WASHINGTON – You know you've made a cultural impact when Henry Kissinger quotes your own joke back to you. That's what happened to Billy Crystal, one of five iconic artists selected for this year's Kennedy Center Honors.
The others selected for the lifetime artistic achievement award are rapper and actor Queen Latifah, opera singer Renée Fleming, 1970s music icon Barry Gibb and prolific hitmaker Dionne Warwick. All will be honored with the traditional gala celebration at Washington's Kennedy Center for the Performing Arts on Dec. 3.
Kennedy Center president Deborah F. Rutter called this year's crop of inductees “an extraordinary mix of individuals who have redefined their art forms.”
Crystal, 75, came to national prominence in the 1970s playing Jodie Dallas, one of the first openly gay characters on American network television, on the sitcom “Soap." He went on to a brief but memorable one-year stint on “Saturday Night Live” before starring in a string of movies, including massive hits like “When Harry Met Sally... ,” “The Princess Bride” and “City Slickers.”
But the character he says seems to most resonate with fans is "SNL" talk show host Fernando Lamas.
“After all these years, I still get ‘You look marvelous’ the most,” Crystal told The Associated Press, citing the character's catchphrase. “I sat next to Henry Kissinger on a plane one time, and even he said it to me.”
Crystal, who also received the Kennedy Center's Mark Twain Prize for lifetime achievement in comedy in 2007, joins an elite group of comedians to earn both the Twain prize and the Kennedy Center Honor: David Letterman, Steve Martin, Lorne Michaels, Lily Tomlin, Carol Burnett and Neil Simon. Bill Cosby also received both honors, but they were rescinded in 2018 following his sexual assault conviction, which later was overturned.
Warwick shot to stardom in the 1960s as the muse for the superstar songwriting team of Burt Bacharach and Hal David. She said her pride at receiving the honor will be mixed with “a bit of sadness because Burt and Hal won’t be there.” Bacharach died in February, and David died in 2012.
Warwick's discography includes a multidecade string of hits, both with and without Bacharach, that includes “I Say a Little Prayer,” “I'll Never Love This Way Again” and “That's What Friends Are For.”
At age 82, Warwick also cheerfully disregards a bit of Kennedy Center tradition: acting humble and shocked at receiving the honor. In an interview with the AP, Warwick said she absolutely deserved it and had wondered at times what was taking so long.
“As my son said the other day, ‘Congratulations, and it’s about time,'” Warwick said. “I told him everything happens when it's supposed to happen.”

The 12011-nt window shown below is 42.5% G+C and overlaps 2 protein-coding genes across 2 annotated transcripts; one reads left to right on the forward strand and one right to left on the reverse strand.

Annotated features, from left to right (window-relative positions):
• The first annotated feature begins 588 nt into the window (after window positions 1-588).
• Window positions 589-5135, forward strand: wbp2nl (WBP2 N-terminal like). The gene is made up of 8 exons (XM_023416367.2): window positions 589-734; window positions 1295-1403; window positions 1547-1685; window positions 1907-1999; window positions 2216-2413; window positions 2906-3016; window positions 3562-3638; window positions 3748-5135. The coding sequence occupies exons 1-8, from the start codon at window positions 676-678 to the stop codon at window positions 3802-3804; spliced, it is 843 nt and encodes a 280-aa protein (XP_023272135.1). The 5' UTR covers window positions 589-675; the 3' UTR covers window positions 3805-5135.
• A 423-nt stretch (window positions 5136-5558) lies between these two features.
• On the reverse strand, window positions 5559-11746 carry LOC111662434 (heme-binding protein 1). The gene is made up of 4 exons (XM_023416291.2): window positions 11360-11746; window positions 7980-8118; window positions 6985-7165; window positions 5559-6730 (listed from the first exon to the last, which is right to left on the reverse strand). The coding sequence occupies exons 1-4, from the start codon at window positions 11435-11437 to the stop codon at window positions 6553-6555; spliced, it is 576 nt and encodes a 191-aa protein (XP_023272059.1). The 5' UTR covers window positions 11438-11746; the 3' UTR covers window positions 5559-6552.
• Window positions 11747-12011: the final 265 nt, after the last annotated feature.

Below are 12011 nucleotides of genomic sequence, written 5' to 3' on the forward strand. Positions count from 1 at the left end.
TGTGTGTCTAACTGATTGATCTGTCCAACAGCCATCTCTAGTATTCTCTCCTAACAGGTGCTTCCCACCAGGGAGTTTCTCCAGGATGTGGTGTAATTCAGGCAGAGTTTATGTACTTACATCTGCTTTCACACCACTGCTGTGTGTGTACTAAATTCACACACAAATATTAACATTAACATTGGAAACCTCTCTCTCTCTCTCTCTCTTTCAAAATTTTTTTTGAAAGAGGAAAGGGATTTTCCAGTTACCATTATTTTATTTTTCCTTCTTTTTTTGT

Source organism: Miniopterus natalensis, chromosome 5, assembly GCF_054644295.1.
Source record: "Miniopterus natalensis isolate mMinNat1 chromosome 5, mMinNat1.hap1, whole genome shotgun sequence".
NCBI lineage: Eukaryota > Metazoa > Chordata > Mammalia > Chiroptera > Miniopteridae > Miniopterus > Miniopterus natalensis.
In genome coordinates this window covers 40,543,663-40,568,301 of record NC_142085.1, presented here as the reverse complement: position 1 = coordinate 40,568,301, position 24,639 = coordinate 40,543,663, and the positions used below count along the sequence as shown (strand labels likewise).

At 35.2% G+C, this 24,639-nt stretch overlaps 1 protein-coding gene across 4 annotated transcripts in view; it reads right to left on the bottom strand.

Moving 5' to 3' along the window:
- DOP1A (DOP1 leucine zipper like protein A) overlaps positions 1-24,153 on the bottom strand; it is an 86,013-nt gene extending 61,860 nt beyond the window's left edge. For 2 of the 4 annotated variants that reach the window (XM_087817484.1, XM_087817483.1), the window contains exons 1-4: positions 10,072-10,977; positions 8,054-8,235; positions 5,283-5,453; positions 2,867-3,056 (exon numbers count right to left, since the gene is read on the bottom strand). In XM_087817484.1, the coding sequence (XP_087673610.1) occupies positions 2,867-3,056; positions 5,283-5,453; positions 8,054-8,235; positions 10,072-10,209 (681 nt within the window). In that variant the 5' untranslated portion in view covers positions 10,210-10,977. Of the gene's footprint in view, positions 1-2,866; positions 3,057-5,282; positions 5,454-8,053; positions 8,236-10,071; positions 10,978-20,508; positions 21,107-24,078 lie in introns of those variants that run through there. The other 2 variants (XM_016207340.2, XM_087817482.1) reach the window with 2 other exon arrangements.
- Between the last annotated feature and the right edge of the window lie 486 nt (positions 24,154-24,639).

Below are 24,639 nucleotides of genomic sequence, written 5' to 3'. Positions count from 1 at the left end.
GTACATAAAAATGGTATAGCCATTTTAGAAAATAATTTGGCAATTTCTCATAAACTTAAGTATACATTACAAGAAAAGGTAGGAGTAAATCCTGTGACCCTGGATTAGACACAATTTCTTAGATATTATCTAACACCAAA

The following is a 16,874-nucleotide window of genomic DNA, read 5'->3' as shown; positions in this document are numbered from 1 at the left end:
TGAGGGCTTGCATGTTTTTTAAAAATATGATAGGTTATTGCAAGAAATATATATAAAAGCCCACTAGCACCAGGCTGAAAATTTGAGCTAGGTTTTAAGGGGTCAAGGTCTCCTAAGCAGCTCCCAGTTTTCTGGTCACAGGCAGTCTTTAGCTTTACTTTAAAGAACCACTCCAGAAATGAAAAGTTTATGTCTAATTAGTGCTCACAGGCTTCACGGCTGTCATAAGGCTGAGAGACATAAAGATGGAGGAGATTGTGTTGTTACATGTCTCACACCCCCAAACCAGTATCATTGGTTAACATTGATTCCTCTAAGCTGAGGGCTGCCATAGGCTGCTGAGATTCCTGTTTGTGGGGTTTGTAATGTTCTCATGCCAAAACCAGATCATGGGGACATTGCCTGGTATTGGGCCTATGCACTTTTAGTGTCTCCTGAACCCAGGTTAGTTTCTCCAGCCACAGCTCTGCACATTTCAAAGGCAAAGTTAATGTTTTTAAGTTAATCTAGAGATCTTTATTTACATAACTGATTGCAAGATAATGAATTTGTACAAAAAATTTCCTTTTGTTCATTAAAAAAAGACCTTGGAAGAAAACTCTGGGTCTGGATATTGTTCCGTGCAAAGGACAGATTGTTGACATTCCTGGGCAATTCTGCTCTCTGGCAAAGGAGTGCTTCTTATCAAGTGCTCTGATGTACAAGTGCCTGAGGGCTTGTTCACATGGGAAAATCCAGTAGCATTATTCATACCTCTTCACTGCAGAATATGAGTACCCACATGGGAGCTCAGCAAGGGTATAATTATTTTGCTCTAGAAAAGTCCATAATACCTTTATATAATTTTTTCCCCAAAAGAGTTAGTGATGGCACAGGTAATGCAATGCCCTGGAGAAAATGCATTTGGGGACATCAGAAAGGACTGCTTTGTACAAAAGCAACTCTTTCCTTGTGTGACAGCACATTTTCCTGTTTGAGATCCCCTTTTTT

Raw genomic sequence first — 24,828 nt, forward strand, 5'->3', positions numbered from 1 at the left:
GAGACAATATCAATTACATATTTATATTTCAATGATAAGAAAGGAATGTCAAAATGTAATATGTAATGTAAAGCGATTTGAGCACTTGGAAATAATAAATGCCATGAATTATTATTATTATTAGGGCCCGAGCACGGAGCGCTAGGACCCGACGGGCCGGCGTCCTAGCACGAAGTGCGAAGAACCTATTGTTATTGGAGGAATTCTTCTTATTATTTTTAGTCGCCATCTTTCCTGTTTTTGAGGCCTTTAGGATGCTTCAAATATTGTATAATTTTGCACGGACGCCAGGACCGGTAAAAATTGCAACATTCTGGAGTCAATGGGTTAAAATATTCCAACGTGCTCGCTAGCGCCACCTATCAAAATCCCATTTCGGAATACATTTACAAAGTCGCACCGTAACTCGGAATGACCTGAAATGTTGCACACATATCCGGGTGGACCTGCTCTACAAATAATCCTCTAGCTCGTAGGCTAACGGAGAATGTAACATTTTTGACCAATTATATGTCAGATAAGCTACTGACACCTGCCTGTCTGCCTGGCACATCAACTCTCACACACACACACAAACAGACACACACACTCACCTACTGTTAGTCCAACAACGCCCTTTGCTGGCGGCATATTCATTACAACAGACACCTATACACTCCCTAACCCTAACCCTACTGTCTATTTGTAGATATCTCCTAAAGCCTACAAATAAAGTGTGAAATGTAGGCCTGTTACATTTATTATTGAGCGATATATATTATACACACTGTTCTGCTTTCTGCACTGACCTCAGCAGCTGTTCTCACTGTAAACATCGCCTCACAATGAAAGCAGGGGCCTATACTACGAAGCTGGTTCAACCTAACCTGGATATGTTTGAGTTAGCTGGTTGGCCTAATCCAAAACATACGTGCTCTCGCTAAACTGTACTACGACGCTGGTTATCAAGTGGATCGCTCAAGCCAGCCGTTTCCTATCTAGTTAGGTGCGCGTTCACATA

Fleming, 64, is one of the prominent sopranos of her generation, with a string of accolades that includes a National Medal of Arts bestowed by then-President Barack Obama, a Cross of the Order of Merit from the German government and honorary membership in England's Royal Academy of Music. Kennedy Center Honors recipients receive personalized tributes and performances from their peers, and Fleming has performed at previous ceremonies honoring jazz saxophonist Wayne Shorter and pianist Van Cliburn.
“There's nothing else like this in the U.S.,” she said of the Kennedy Center Honor. “I really was hoping one day to get one.”
Fleming is also part of an obscure bit of Kennedy Center Honors trivia, having performed along with fellow 2023 honoree Queen Latifah at the 2014 Super Bowl. Fleming sang the national anthem while Latifah performed “America the Beautiful.”
Latifah has been a star since age 19 when her debut album and hit single “Ladies First” made her the first female crossover rap star. She has gone on to a diverse career that has included seven studio albums, starring roles in multiple television shows and movies and an Oscar nomination for best supporting actress for her role in the musical film “Chicago.”
She also became an iconic presence for gay women of color, despite refusing to publicly comment on her sexuality or personal life for decades. But in 2021, while accepting a lifetime achievement award at the BET Awards, she acknowledged her partner, Eboni Nichols, and their son, Rebel, and ended her speech with the declaration, “Happy Pride!”
Latifah, 53, received the news of her honor while on the set of her TV show “The Equalizer” and said she appreciates the Kennedy Center's efforts to embrace hip-hop. The cultural center has established its own division of hip-hop culture and made LL Cool J a Kennedy Center Honors recipient in 2017.
“It's important because hip-hop is a uniquely American artform,” she said, “just like jazz, just like blues, just like rock and roll.”
Gibb, 76, shot to global fame as part of one of the most successful bands in the history of modern music: the Bee Gees. Along with his late brothers Robin and Maurice, the trio launched a nearly unmatched string of hits that defined a generation of music.
“I've thought about it from time to time,” Gibb said of the Kennedy Center Honor. “But it would have been arrogance to expect it. ... I do wish my brothers were here for this, too.”
Somewhat obscured at the time by the hairy chests and falsettos of their disco peak was the enduring brilliance of Gibb's songwriting. He said he's deeply gratified to find his songs living on in multiple covers by modern artists including Alison Krauss, Keith Urban and Jason Isbell.